Titanic Survey Expedition


Participate as a Mission Specialist on an authentic research expedition to survey the RMS Titanic. Explore the world’s most famous shipwreck in a crewed submersible exploration 3,800 meters (12,500 feet) under the sea.


LOCATION: St. John’s, Newfoundland, Canada; Atlantic Ocean
DURATION: 10 Days (8 at sea)
AVAILABILITY: Available now


OceanGate Expeditions is in the process of conducting a series of crewed submersible survey missions to the wreck of the RMS Titanic in order to fully document and model the wreck site. This longitudinal survey to collect images, videos, laser, and sonar data will allow objective assessment of the rate of decay and documentation of the process.

Expeditions will depart from St. John’s, Newfoundland with scientists, content experts, and mission specialists joining the crew in a series of week-long missions. The ~40 person expedition crew includes submersible pilots, operations crew, content experts, and nine citizen explorers known as Mission Specialists. Qualified individuals join the crew as Mission Specialists, helping to underwrite the expedition and actively assisting the team aboard the submersible and the ship in roles such as communications, navigation, sonar operation, photography, and dive planning.

DAY 1: Arrive in St. John’s, Newfoundland and stay overnight onshore.

DAY 2: Board the expedition vessel in the morning and begin the 380 nautical mile steam to the dive site. Participate in ship safety drills, vessel orientation and dive operations training. Settle into life aboard the vessel and enjoy evening talks by onboard experts.

DAY 3: Arrive onsite where the RMS Titanic sank. Receive continued hands-on training, and actively participate in dive preparations.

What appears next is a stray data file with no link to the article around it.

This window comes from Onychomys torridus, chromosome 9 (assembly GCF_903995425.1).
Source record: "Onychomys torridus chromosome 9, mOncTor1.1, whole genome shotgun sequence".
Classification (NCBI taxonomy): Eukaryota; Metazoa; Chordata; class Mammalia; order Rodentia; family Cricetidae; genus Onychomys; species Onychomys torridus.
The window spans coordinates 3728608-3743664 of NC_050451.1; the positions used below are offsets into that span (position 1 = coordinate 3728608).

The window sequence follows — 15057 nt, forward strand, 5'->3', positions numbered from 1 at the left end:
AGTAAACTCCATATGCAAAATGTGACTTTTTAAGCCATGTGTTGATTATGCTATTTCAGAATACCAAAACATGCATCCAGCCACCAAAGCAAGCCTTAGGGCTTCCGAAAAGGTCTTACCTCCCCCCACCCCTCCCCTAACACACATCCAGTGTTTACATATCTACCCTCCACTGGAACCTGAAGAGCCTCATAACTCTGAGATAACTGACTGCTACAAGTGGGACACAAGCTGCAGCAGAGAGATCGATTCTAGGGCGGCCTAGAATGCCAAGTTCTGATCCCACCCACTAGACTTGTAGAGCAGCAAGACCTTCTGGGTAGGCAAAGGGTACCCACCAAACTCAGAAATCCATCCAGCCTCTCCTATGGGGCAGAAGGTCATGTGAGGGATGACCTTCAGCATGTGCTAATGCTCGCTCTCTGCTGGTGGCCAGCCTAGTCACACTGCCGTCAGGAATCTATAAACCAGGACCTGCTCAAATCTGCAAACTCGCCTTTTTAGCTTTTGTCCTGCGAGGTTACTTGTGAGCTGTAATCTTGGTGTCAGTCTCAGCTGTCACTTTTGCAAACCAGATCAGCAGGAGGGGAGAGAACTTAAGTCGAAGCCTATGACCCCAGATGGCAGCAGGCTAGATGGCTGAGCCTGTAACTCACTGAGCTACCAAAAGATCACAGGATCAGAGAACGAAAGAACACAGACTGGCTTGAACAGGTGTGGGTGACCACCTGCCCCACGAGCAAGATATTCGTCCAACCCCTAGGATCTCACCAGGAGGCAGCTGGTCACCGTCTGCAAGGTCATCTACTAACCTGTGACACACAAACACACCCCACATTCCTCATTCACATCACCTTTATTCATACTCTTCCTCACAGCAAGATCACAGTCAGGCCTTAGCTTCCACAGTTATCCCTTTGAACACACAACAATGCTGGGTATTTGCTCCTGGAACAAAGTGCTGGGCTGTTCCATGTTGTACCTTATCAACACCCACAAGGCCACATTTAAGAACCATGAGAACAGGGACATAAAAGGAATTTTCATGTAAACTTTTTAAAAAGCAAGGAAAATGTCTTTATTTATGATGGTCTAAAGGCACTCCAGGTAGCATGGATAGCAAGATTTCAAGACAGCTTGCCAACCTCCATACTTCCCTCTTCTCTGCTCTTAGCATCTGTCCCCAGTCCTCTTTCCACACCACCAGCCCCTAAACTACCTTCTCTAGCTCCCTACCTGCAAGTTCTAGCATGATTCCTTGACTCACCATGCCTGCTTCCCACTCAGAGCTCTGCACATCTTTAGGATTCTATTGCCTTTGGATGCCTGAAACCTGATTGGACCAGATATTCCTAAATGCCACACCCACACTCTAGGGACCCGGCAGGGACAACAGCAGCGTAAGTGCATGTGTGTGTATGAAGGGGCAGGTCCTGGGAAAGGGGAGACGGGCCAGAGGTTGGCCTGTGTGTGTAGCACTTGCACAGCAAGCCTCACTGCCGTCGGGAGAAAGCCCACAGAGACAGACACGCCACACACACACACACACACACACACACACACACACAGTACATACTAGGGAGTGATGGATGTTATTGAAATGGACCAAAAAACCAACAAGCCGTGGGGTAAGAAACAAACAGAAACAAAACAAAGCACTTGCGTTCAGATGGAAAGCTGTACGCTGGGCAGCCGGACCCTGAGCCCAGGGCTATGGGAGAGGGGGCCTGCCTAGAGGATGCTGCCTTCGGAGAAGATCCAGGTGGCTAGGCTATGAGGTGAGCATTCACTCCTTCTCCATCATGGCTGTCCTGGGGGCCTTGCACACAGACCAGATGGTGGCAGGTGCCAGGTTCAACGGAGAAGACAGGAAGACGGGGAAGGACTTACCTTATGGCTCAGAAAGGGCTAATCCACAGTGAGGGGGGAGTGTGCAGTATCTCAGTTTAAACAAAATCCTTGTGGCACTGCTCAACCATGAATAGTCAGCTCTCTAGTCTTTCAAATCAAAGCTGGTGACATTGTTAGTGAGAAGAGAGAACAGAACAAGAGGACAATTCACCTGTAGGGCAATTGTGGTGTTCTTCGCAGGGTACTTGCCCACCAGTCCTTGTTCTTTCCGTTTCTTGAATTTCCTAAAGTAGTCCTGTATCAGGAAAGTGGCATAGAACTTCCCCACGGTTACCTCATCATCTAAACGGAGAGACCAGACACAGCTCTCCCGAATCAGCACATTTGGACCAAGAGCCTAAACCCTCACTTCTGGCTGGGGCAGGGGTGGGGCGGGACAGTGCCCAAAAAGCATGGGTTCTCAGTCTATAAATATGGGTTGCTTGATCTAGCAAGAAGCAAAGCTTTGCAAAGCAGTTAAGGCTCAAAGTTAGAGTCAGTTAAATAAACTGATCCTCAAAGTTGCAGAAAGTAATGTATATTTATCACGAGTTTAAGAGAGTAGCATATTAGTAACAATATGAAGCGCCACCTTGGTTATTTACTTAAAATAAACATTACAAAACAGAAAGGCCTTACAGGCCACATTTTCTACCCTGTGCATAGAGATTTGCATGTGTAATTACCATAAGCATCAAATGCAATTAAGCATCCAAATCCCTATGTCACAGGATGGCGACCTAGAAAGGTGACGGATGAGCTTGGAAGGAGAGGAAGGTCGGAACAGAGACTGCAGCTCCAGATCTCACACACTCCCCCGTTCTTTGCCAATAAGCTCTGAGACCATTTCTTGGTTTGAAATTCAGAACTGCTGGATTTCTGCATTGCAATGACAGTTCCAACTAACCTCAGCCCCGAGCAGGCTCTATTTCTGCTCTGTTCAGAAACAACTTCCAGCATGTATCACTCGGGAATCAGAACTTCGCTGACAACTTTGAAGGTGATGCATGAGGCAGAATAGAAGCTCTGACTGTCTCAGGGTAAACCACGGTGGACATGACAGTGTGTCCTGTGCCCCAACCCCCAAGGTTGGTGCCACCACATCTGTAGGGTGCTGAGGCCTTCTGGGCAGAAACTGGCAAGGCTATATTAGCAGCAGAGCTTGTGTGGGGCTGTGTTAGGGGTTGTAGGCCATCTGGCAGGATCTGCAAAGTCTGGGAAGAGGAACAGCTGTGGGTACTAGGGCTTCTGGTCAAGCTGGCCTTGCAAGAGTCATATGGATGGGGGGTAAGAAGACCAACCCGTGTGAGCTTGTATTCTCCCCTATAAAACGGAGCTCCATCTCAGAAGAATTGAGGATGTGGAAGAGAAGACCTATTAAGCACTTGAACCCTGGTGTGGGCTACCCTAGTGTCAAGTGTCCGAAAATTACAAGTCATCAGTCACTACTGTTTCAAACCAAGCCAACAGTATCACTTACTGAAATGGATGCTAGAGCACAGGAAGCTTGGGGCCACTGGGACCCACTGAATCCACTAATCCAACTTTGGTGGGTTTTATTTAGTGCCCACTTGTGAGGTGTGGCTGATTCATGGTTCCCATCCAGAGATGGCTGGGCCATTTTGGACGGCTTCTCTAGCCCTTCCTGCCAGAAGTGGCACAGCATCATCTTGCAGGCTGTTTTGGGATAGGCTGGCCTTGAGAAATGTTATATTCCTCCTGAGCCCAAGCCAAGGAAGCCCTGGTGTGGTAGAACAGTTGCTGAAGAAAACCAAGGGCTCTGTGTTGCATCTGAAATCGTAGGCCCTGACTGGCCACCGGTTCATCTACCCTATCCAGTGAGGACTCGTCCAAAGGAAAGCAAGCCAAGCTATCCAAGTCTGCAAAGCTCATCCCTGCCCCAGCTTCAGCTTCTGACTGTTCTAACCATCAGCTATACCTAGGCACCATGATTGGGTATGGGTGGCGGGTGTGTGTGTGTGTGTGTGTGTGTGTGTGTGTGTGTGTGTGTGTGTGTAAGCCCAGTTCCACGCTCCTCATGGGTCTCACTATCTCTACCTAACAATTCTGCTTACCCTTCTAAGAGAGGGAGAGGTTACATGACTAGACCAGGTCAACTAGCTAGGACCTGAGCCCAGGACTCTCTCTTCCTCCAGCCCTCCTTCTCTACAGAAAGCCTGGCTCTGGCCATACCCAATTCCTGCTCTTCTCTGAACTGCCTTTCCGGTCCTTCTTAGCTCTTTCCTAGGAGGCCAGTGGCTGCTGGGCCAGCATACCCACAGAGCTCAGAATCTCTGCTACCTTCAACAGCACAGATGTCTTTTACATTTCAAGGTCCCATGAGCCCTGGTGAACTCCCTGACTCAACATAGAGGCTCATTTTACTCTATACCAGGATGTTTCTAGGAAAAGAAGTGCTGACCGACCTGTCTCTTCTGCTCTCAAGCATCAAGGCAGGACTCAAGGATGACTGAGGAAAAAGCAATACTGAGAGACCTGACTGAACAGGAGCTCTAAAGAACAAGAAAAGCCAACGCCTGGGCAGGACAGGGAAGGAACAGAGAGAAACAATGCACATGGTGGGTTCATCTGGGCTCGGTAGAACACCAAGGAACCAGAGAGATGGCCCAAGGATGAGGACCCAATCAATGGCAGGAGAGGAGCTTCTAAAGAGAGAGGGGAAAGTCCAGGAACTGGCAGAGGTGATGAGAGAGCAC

DAY 4: Dive Team 1 – Descend for 2.5 hours in clear blue water and spend the next 4-5 hours exploring the historic wreck. Gather photos, video, and other scientific data before ascending back to the surface.

Day 5: Dive Team 2 – The second dive will continue the wreck survey and add to the data collected by the first dive team.

Day 6: Contingency or additional dive day.

Day 7: Contingency or additional dive day.

Day 8: Contingency or additional dive day.

Day 9: Steam back to St. John’s and celebrate the successful mission. Enjoy additional expert presentation and entertainment by the expedition team.

Day 10: Arrive in St. John’s and disembark.


Mission Specialist: Join the expedition as a paying crew member.

Sponsorship: Sponsor an individual or group experience.


Required training: Completion of a 14-hour in-house training course at OceanGate Expeditions or participation in a prior OceanGate Expeditions Mission

All expedition participants must meet the following requirements:

- Able to live aboard ship at sea for up to one week
- Able to board small boats (Zodiacs) in rough seas
- Have a valid passport and can enter Canada
- Be at least 18 years old when the mission begins
- Comfortable in dynamic environments


Titan Submersible
Titan, the world’s only 5-person crewed submersible capable of reaching 4,000 meters (13,124 feet), will be used for the duration of the Titanic Survey Expedition. Ushering in a new era of deep-sea exploration, Titan is making it possible for individuals, researchers, and scientists to observe our planet’s most valuable resources from an entirely new perspective. Constructed of titanium and carbon fiber, the innovative vessel designed with NASA provides a safe and comfortable space proven to withstand the enormous pressures present at the extreme depths of the ocean. Equipped with state-of-the-art technology, Titan provides an unrivaled view of the deep ocean. The crew will use Sonardyne’s Ranger 2 Gyro-USBL Underwater Tracking, Dynamic Position and Telemetry system to communicate with the topside support vessel throughout the dive. In addition to its large viewport, Titan’s exterior cameras provide a constant live view of the outside environment. Crew members can access each external camera view from within the submersible on a large onboard display or crew tablet. With the click of a button, Mission Specialists can select a camera, monitor the sonar, or view preloaded images of deep-sea species, and the Titanic as they experience an entirely foreign world that only a handful of people have had the privilege to experience.